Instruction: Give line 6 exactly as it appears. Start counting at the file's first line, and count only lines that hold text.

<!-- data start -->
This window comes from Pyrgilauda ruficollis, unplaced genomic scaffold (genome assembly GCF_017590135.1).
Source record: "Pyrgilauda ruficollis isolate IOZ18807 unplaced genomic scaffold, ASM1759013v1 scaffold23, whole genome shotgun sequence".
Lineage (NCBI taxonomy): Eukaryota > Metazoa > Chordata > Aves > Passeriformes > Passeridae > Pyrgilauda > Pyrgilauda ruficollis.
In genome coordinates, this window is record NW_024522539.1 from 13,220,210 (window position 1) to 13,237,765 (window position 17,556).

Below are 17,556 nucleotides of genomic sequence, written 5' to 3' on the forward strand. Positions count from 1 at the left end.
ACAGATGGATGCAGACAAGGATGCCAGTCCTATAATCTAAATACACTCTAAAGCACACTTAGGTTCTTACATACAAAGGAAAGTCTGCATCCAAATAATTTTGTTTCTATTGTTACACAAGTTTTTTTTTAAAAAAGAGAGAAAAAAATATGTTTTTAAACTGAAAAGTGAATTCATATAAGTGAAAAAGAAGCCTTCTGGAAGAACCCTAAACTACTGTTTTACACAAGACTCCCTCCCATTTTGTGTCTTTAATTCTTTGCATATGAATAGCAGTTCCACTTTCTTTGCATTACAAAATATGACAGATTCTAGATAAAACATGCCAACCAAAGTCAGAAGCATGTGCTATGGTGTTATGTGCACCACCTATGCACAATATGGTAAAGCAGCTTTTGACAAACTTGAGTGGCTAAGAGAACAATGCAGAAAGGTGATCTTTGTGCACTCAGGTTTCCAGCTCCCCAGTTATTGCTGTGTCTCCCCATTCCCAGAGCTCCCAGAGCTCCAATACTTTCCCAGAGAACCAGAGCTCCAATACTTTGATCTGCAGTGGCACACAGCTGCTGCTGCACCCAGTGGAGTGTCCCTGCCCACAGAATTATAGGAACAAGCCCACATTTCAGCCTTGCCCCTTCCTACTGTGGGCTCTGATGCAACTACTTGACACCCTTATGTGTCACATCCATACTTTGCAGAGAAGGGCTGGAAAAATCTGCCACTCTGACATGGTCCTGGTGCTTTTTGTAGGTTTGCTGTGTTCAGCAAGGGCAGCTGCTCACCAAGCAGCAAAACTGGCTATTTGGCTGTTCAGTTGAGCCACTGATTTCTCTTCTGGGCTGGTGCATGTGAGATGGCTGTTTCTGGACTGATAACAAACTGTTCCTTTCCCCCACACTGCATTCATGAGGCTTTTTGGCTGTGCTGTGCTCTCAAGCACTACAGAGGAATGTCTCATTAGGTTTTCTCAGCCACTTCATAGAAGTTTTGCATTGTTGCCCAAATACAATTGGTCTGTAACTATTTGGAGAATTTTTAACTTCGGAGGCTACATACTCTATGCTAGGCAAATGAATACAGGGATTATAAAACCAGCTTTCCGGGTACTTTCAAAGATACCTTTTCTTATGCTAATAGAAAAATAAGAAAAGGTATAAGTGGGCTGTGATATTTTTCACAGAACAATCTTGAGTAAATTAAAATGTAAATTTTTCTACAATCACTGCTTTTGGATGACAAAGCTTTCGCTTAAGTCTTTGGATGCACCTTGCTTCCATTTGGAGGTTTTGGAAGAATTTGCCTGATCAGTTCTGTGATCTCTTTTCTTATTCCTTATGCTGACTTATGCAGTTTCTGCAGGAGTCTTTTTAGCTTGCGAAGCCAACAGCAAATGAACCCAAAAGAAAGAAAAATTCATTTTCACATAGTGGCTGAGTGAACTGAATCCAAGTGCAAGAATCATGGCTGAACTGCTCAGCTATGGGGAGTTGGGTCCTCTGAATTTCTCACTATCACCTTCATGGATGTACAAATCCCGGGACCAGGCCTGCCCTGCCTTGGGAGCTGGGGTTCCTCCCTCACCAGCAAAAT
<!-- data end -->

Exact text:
ACAGATGGATGCAGACAAGGATGCCAGTCCTATAATCTAAATACACTCTAAAGCACACTTAGGTTCTTACATACAAAGGAAAGTCTGCATCCAAATAATTTTGTTTCTATTGTTACACAAGTTTTTTTTTAAAAAAGAGAGAAAAAAATATGTTTTTAAACTGAAAAGTGAATTCATATAAGTGAAAAAGAAGCCTTCTGGAAGAACCCTAAACTACTGTTTTACACAAGACTCCCTCCCATTTTGTGTCTTTAATTCTTTGCATATGAATAGCAGTTCCACTTTCTTTGCATTACAAAATATGACAGATTCTAGATAAAACATGCCAACCAAAGTCAGAAGCATGTGCTATGGTGTTATGTGCACCACCTATGCACAATATGGTAAAGCAGCTTTTGACAAACTTGAGTGGCTAAGAGAACAATGCAGAAAGGTGATCTTTGTGCACTCAGGTTTCCAGCTCCCCAGTTATTGCTGTGTCTCCCCATTCCCAGAGCTCCCAGAGCTCCAATACTTTCCCAGAGAACCAGAGCTCCAATACTTTGATCTGCAGTGGCACACAGCTGCTGCTGCACCCAGTGGAGTGTCCCTGCCCACAGAATTATAGGAACAAGCCCACATTTCAGCCTTGCCCCTTCCTACTGTGGGCTCTGATGCAACTACTTGACACCCTTATGTGTCACATCCATACTTTGCAGAGAAGGGCTGGAAAAATCTGCCACTCTGACATGGTCCTGGTGCTTTTTGTAGGTTTGCTGTGTTCAGCAAGGGCAGCTGCTCACCAAGCAGCAAAACTGGCTATTTGGCTGTTCAGTTGAGCCACTGATTTCTCTTCTGGGCTGGTGCATGTGAGATGGCTGTTTCTGGACTGATAACAAACTGTTCCTTTCCCCCACACTGCATTCATGAGGCTTTTTGGCTGTGCTGTGCTCTCAAGCACTACAGAGGAATGTCTCATTAGGTTTTCTCAGCCACTTCATAGAAGTTTTGCATTGTTGCCCAAATACAATTGGTCTGTAACTATTTGGAGAATTTTTAACTTCGGAGGCTACATACTCTATGCTAGGCAAATGAATACAGGGATTATAAAACCAGCTTTCCGGGTACTTTCAAAGATACCTTTTCTTATGCTAATAGAAAAATAAGAAAAGGTATAAGTGGGCTGTGATATTTTTCACAGAACAATCTTGAGTAAATTAAAATGTAAATTTTTCTACAATCACTGCTTTTGGATGACAAAGCTTTCGCTTAAGTCTTTGGATGCACCTTGCTTCCATTTGGAGGTTTTGGAAGAATTTGCCTGATCAGTTCTGTGATCTCTTTTCTTATTCCTTATGCTGACTTATGCAGTTTCTGCAGGAGTCTTTTTAGCTTGCGAAGCCAACAGCAAATGAACCCAAAAGAAAGAAAAATTCATTTTCACATAGTGGCTGAGTGAACTGAATCCAAGTGCAAGAATCATGGCTGAACTGCTCAGCTATGGGGAGTTGGGTCCTCTGAATTTCTCACTATCACCTTCATGGATGTACAAATCCCGGGACCAGGCCTGCCCTGCCTTGGGAGCTGGGGTTCCTCCCTCACCAGCAAAAT